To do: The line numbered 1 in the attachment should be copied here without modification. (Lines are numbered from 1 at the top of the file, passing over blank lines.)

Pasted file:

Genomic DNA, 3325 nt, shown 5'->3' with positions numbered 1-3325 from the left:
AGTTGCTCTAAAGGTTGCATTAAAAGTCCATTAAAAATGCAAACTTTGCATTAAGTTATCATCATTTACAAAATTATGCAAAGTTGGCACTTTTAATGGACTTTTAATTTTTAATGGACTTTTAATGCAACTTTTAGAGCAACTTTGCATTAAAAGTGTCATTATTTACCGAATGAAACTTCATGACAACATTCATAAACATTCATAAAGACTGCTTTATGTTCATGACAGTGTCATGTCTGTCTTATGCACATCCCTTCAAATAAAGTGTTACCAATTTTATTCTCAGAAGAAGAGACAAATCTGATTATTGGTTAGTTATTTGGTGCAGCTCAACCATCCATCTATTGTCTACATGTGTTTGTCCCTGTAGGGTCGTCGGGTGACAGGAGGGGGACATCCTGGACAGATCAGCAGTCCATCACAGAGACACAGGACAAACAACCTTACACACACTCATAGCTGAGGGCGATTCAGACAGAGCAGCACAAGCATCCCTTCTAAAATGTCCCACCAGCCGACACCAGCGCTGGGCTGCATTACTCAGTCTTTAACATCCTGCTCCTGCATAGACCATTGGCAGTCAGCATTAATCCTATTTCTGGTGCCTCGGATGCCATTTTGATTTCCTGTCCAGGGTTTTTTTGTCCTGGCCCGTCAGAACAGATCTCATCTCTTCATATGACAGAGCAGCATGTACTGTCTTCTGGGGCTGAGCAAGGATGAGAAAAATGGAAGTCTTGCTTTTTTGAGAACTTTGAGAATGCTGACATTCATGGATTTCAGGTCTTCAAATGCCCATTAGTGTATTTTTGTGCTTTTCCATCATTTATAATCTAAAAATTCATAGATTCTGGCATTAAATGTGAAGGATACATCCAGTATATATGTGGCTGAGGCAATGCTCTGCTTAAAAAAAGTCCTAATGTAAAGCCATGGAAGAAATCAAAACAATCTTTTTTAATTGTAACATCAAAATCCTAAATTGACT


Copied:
Genomic DNA, 3325 nt, shown 5'->3' with positions numbered 1-3325 from the left: